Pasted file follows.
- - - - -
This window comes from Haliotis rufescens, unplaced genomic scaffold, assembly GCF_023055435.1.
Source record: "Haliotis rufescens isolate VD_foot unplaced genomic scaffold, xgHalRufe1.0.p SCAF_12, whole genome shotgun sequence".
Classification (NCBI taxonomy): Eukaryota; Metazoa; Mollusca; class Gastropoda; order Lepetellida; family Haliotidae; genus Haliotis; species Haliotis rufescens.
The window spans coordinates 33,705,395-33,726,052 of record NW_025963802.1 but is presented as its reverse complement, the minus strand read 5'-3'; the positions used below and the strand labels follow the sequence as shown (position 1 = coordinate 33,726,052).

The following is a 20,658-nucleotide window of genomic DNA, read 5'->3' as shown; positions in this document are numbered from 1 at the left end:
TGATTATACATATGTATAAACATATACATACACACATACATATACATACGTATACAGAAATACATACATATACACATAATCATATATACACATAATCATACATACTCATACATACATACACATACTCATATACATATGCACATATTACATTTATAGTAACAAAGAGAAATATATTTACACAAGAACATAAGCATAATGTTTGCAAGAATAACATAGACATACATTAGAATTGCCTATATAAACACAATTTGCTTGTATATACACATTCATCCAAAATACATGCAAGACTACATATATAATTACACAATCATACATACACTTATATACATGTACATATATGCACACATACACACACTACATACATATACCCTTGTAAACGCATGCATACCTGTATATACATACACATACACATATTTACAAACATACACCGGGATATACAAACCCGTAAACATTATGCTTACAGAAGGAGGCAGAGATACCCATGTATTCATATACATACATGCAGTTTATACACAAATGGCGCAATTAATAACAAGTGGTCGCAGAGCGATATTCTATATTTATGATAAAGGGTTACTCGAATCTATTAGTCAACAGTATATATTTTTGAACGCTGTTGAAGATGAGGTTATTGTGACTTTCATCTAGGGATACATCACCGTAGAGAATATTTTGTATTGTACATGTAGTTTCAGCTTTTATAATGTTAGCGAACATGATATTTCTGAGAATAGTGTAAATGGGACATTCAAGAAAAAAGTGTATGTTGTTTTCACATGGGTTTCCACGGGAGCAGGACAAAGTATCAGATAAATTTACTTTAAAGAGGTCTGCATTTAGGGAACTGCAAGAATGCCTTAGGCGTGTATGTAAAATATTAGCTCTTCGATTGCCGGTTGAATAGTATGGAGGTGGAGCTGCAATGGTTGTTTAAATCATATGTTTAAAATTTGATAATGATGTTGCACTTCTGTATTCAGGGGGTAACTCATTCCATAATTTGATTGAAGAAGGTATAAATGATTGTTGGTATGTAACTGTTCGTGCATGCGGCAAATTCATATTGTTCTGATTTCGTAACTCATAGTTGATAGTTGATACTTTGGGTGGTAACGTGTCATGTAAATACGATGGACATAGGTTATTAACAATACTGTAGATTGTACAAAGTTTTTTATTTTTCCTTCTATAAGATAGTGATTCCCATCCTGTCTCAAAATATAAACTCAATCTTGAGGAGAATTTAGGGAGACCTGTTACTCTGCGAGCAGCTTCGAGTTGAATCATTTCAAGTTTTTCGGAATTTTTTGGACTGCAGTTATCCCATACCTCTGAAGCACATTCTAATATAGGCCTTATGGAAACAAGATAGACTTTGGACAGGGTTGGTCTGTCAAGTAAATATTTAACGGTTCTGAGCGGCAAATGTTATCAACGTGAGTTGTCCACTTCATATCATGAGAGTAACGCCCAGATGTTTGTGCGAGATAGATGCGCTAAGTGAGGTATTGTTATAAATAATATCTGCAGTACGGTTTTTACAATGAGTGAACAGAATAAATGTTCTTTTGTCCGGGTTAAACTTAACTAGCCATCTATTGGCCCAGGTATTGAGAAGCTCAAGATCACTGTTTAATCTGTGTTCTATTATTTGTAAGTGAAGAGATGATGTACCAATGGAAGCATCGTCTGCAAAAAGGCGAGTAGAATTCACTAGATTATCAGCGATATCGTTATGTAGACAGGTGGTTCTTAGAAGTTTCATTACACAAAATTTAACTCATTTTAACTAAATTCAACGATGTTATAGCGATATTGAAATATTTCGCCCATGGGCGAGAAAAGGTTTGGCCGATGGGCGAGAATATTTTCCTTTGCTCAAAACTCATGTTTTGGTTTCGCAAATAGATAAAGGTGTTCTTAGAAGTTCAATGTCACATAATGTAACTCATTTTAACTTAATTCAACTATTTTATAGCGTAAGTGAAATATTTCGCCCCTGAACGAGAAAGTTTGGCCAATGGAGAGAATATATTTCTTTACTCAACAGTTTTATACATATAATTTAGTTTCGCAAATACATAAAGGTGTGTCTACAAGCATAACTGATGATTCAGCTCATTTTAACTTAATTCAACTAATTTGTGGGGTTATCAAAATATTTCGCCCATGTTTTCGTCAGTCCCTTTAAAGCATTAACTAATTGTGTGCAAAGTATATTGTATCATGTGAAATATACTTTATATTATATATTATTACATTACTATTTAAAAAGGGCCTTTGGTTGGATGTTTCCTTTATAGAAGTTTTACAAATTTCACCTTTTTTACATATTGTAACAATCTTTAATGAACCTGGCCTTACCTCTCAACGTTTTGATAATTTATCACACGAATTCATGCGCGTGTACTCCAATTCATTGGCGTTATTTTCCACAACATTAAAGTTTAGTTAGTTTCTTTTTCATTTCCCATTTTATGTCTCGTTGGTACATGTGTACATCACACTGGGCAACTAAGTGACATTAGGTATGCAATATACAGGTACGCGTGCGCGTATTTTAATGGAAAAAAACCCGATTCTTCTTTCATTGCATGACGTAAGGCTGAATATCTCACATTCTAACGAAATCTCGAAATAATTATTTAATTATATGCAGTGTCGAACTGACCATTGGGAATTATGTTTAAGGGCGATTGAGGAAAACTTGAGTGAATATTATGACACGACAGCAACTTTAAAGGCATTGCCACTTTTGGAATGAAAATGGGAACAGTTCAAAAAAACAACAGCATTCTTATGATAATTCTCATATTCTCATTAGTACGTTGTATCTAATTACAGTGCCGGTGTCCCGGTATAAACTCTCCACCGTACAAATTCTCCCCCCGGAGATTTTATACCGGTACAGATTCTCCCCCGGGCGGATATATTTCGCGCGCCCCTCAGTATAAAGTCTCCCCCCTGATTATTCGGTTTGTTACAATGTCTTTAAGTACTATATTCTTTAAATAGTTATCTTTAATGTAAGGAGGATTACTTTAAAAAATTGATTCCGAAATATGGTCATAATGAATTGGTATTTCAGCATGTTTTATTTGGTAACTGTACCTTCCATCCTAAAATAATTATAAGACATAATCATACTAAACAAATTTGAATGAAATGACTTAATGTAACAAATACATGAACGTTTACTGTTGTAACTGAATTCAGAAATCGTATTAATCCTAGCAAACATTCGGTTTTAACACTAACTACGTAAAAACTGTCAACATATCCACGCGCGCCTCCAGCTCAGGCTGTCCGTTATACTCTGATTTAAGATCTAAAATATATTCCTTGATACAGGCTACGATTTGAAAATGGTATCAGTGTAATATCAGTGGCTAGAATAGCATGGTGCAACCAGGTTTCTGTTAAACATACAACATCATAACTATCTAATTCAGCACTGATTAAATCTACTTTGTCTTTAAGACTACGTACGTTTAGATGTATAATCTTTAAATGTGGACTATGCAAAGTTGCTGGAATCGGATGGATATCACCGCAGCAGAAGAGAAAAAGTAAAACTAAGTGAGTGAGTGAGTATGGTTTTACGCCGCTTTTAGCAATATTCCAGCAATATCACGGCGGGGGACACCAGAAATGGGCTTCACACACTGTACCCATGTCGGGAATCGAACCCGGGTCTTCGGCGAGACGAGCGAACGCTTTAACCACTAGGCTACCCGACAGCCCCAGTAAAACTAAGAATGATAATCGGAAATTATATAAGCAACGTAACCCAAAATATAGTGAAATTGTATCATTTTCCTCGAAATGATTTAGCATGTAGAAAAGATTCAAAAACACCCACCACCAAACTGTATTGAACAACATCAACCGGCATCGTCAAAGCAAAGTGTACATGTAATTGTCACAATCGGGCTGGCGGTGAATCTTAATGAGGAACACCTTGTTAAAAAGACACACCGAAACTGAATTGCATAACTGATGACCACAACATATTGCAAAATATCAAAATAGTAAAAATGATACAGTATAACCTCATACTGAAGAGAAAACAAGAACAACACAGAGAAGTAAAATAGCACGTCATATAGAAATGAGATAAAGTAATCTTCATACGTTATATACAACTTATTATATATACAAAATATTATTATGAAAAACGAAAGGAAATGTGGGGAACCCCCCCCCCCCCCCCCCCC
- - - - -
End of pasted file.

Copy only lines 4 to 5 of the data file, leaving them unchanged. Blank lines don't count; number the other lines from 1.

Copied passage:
The window spans coordinates 33,705,395-33,726,052 of record NW_025963802.1 but is presented as its reverse complement, the minus strand read 5'-3'; the positions used below and the strand labels follow the sequence as shown (position 1 = coordinate 33,726,052).

The following is a 20,658-nucleotide window of genomic DNA, read 5'->3' as shown; positions in this document are numbered from 1 at the left end: